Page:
12. Charles says:

    Interesting, my audiobook version describes her as blonde aswell. That is a great picture.

  13. Goocho says:

    I loved Alice’s character so much! I was literally devastated when I finished the magicians and she was dead…

    It’s fantasy can’t you just write her back in!! That would be wonderful… and most likely make absolutely no sense.

  14. Young Thomas says:

    Re: Alice

    Just stumbled over the dual description of Alice’s hair color (blonde in the beginning of the book, dark towards the end) in the apparently earlier edition I’m currently finishing. I’ll have to switch some mental gears and make her a brunette now.

    Lovely artwork–the casting director in me thinks of Léa Seydoux in the French movie “La Belle Personne”, Eng.: “The Beautiful Person” (when she had dark hair and a sullen air.)

  15. Nick says:

    I think I’m in love with Alice

  16. Walter says:

    I’ve been picturing Alice looking like Bernadette on The Big Bang Theory – nerdy blond, stacked but small, mousy – early on but has Become more confident and sexy.

  17. Melissa says:

    So glad I found this post! The picture looks like what I remembered of Alice when I first read the book a few years ago. Recently I have started the audiobook (to refresh myself in preparation for finally finding time for the third in the series) and was confused when the narrator first gave Alice’s description as having straight blonde hair. Today after listening to a later part of the same audiobook, dark hair was given to Alice’s description. I am guessing the audiobook must have been published prior to later printings. Glad I could find out that I am was not hallucinating the blonde hair reference!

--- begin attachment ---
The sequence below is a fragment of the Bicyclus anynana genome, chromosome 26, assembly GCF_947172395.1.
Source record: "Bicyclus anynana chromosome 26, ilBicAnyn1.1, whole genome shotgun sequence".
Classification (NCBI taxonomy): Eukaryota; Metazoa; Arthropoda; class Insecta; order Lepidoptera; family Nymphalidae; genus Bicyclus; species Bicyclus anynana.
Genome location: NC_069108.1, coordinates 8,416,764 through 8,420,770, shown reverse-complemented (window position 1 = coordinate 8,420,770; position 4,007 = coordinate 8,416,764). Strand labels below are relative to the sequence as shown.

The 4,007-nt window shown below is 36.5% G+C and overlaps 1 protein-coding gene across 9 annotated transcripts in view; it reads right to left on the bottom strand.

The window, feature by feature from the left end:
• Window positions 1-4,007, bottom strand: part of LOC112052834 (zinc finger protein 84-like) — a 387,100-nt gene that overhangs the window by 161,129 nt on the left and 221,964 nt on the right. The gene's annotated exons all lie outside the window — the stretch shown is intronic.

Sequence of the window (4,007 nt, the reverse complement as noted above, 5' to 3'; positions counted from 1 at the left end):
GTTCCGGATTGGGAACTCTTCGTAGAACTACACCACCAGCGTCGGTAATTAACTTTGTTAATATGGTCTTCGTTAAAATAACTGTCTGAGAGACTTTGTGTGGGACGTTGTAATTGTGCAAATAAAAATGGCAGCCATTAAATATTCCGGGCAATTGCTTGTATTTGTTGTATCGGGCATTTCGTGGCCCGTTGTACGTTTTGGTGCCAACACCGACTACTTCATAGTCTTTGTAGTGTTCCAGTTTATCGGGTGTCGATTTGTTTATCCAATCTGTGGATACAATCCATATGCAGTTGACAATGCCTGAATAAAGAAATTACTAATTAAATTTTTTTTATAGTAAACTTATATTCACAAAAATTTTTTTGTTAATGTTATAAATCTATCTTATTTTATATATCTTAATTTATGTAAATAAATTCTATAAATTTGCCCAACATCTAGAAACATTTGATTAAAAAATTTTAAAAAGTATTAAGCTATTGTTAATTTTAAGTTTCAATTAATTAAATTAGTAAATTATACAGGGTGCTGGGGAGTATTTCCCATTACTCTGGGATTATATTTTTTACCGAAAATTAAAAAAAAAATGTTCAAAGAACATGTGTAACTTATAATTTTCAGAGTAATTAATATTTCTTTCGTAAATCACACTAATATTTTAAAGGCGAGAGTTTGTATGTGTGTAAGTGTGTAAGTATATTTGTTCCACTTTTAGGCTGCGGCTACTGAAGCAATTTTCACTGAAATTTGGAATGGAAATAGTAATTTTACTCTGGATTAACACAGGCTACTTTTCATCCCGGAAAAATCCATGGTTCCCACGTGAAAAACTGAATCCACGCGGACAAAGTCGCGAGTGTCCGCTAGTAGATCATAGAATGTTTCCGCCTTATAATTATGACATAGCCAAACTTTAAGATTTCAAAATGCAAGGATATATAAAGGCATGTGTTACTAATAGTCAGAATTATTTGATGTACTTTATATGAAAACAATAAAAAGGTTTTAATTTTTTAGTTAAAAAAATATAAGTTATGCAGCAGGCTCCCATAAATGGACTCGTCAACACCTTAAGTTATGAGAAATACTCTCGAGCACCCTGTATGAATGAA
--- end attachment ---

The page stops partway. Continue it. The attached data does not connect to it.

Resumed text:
18. Ilana Lindsey says:

    Hi Lev Grossman, Alice was my favourite character in The Magicians. I related to her and identified with her very powerfully. In the version of the books I had, she always had dark hair and looked very much like the fan art you linked to.

    I understand you are closely involved in the making of the Syfy TV series. Can you explain why they’ve cast a conventional blond prom queen type as Alice? It was extremely disappointing to me, as I feel like the character I loved won’t be in the series now.

  19. Leverus says:

    I wasn’t involved with casting. And I agree that she doesn’t look like my old mental image of Alice (which was more Thora Birch circa Ghost World). But don’t underestimate her b/c she’s blonde: she’s very very smart and puts the character across very well. Lots of intelligence, lots of vulnerability.

  20. Jesryl says:

    Kick the tires and light the fires, problem ofalficliy solved!

  21. […] he unearthed this post from Grossman’s blog, “What Alice Looks Like,” which included a link to fanart of a sable-haired girl in a school uniform. In the comment section, […]